‘Hairspray’ stars male performers in gender-bending roles

July 26, 2011

Andrew Gryniewicz, 15 (left), stars as Edna Turnblad in Hannah Lake stars as Tracy Turnblad in 'Hairspray’ at Village Theatre. By Jean Johnson/Village Theatre

“Hairspray” long ago earned a reputation for camp by casting a man in drag as mammoth matriarch Edna Turnblad.

The soon-to-open production at Village Theatre offers another gender bender: a male performer cast as a female character, in addition to Edna.

KIDSTAGE performers present “Hairspray” as a SummerStock production from July 30 to Aug. 7.

Andrew Gryniewicz, 15, a Sammamish Plateau resident and Bishop Blanchet High School student, stars as Edna, and Sheady Manning-Bruce, 17, a Renton resident and Liberty High School student, stars as smooth-as-silk television hostess Motormouth Maybelle.

Edna originated as a drag role. The drag queen Divine starred as Edna in director John Waters’ 1988 film and John Travolta donned a dress for the 2007 film musical.

The hefty heroine in the musical, Tracy Turnblad, is determined to sashay and shimmy on “The Corny Collins Show” — a segregated dance program in Baltimore — against unfavorable odds and Edna’s disapproval.

Kathryn Van Meter, “Hairspray” co-director and choreographer, adjusted the formula and cast a male performer as Motormouth, too.

The energy and sass Manning-Bruce unleashed during the audition tempted Van Meter to cast the actor in a less conventional role.

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‘Chicago’ offers smart social satire — and lessons for director

July 12, 2011

“Chicago” the stage musical is not so far off from Chicago the Midwestern metropolis.

Chicago is a synonym for corruption and scandal. “Chicago” revels in corruption and scandal.

Rianna Hidalgo, as Roxie Hart, and Taylor Niemeyer, as Velma Kelly, star in Village Theatre KIDSTAGE’s ‘Chicago.’ By Jean Johnson/Village Theatre

So, Chicago functions as a seamless setting as murderesses Roxie Hart and Velma Kelly pursue a disposable sort of fame afforded to celebrity criminals. Prohibition serves as the backdrop for the smart satire about celebrity and media manipulation.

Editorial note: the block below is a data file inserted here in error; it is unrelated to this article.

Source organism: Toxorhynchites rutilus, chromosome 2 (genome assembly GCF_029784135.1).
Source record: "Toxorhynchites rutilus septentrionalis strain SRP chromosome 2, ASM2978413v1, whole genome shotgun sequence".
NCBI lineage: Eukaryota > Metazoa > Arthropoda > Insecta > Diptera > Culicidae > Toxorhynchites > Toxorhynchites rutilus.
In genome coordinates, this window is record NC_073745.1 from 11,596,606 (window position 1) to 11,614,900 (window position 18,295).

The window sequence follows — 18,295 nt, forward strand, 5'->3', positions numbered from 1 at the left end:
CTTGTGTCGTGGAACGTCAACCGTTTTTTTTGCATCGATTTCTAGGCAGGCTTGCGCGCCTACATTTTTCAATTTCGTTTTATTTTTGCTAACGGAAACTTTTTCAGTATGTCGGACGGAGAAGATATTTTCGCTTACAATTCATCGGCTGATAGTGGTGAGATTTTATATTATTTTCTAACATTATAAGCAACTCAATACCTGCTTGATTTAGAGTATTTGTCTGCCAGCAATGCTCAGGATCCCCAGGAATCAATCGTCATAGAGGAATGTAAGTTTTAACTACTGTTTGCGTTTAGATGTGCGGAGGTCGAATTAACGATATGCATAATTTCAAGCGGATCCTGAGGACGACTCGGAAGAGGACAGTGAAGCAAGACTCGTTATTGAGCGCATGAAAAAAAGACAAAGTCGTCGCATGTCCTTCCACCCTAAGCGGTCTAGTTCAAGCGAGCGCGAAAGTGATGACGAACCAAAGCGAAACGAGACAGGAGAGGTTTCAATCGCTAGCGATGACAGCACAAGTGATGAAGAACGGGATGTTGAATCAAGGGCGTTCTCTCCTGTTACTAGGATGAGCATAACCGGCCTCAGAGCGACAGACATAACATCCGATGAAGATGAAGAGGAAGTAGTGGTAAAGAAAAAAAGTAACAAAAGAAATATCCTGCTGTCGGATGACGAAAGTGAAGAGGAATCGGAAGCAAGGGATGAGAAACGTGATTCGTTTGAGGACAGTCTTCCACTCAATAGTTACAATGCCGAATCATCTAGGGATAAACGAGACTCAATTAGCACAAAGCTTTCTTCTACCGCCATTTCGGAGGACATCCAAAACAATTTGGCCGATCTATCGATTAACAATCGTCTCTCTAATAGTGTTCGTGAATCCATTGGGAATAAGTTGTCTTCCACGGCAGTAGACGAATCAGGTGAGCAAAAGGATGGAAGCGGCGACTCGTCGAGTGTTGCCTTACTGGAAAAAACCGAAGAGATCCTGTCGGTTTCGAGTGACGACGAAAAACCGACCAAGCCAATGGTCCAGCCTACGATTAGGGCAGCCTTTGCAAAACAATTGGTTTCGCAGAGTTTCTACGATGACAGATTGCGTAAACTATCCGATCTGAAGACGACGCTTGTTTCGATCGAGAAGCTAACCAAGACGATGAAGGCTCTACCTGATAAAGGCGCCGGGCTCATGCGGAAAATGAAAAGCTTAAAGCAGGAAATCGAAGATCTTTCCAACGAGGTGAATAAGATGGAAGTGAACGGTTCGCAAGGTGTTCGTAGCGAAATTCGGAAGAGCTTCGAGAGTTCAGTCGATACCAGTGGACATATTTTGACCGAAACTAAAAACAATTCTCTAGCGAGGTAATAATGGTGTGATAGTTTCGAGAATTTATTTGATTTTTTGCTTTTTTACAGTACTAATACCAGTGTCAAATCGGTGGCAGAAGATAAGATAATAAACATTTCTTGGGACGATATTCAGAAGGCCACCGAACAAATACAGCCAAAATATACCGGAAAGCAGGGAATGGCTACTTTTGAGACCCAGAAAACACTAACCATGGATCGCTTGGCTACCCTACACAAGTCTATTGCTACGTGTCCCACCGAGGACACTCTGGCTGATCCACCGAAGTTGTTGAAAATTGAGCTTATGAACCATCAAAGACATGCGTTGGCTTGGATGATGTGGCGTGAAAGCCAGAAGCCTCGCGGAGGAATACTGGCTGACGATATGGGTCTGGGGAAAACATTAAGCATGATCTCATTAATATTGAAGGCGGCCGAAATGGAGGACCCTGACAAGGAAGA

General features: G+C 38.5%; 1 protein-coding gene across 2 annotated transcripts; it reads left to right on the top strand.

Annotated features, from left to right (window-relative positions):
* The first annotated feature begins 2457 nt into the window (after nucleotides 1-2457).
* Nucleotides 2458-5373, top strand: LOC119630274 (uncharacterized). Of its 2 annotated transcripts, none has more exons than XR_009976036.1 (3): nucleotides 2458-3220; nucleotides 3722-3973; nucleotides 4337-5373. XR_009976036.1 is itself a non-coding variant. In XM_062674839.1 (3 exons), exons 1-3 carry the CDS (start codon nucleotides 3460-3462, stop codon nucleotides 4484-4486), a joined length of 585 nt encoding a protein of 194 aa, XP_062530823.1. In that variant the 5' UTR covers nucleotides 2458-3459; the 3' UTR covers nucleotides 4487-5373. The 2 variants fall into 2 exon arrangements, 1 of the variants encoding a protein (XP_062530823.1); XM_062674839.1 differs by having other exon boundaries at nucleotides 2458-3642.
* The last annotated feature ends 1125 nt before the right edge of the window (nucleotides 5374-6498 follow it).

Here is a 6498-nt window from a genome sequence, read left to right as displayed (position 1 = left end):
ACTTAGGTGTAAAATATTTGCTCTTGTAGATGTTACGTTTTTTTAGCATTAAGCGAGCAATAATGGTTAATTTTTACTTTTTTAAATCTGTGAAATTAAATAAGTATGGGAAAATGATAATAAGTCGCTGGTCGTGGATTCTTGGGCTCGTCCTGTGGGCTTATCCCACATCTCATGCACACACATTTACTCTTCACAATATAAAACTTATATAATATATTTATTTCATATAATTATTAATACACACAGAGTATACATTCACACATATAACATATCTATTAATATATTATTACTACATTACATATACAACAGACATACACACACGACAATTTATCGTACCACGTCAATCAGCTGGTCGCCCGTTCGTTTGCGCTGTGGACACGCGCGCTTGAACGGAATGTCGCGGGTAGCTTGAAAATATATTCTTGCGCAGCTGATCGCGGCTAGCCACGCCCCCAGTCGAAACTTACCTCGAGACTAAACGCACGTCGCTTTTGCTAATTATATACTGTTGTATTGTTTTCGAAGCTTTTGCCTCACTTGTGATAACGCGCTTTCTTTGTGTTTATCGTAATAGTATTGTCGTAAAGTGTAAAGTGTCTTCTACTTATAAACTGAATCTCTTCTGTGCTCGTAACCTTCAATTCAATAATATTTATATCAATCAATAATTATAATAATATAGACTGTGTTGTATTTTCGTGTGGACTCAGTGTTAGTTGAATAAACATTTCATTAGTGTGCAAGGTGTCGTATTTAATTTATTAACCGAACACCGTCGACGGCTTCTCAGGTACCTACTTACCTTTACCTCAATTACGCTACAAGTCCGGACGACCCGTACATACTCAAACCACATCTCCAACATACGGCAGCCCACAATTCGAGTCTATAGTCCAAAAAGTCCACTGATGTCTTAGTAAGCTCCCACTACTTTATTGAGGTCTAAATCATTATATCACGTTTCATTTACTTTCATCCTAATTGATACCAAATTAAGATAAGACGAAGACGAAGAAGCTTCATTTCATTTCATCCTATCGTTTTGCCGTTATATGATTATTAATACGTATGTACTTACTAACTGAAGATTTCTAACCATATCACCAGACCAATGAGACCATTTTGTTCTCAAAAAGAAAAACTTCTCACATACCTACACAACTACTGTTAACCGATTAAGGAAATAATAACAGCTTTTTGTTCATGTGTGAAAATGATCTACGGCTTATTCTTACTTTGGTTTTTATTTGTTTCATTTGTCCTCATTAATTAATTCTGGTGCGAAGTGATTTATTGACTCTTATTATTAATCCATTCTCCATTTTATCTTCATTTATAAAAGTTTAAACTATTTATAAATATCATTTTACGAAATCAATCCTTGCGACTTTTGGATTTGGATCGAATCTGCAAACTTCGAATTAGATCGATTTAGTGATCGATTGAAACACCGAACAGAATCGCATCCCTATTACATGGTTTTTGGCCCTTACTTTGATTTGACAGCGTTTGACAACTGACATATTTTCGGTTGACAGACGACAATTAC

The razzle-dazzle musical is the latest offering from KIDSTAGE, the long-running youth education program at Village Theatre. “Chicago” is managed from opening number to curtain call by student-actors in the program.

Director Jacob Moe-Lange, a Skyline High School graduate and University of California, Berkeley, student, debuts as director on the production.

“‘Chicago’ is not a subtle show. It is a very in-your-face show about a lot of things,” he said. “What I want the audience to walk away with is, I want them to have seen the show and recognize that what happens onstage is not isolated from what happens in their own lives.”

The musical named for the Windy City peddles camp and vamp in equal measures. Theatergoers can catch “Chicago” starting July 15.

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Rebuilt First Stage Theatre readies for debut

April 5, 2011

Village Theatre plans additional offerings at downtown venue

Robb Hunt (above) shows off the finished interior of the rebuilt First Stage Theatre on March 29, as actors rehearse on the boards. By Greg Farrar

The curtain rises soon on the rebuilt First Stage Theatre in downtown Issaquah.

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Teen performers offer middle school musical, ‘13’

April 5, 2011

Some milestones trigger stomach-churning dread.

Turning 40 comes to mind, but turning, say, 18 or 21 does not.

The Village Theatre KIDSTAGE production of ‘13’ includes the work of adults Casey Craig, choreographer (far left) and Suzie Bixler, director, along with Matt Sleeth, 15, as Evan Goldman, and Katie Griffith, 13, as Patrice DeCrette. By Greg Farrar

The latest musical from the KIDSTAGE program at Village Theatre stares down another fraught numeral: 13, the year acne and angst transform cherubic children into temperamental teenagers.

The musical “13” offers a little more edge and sass than “High School Musical” and other shows geared for teenage performers. The show premieres at the rebuilt First Stage Theatre on April 7.

“Kids love the show” and the material, director and KIDSTAGE Programs Manager Suzie Bixler said.

Divorce upends life for Evan, a 12-year-old Manhattanite.

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Annie again: Issaquah girl’s latest acting gig is voice for ‘Magic Tree House’

February 8, 2011

Emily Rudolph records the voice for Annie, a character from the ‘Magic Tree House’ book series. By Cricket Moon Media

Jack and Annie climbed into their magic tree house and pointed at a book. As in all of the “Magic Tree House” stories, the book they chose sped them through time and space.

Random House Children’s Books brought the series to life with its Magic Tree House website, where a spunky Annie and eager Jack quiz readers about their historical, out-of-this-world adventures.

Issaquah Middle School sixth-grader Emily Rudolph knows the website well — she does the voice for Annie, guiding participants through games on the website.

“I’ve been reading ‘Magic Tree House’ since second grade,” she said. “I feel like I can relate to Annie.”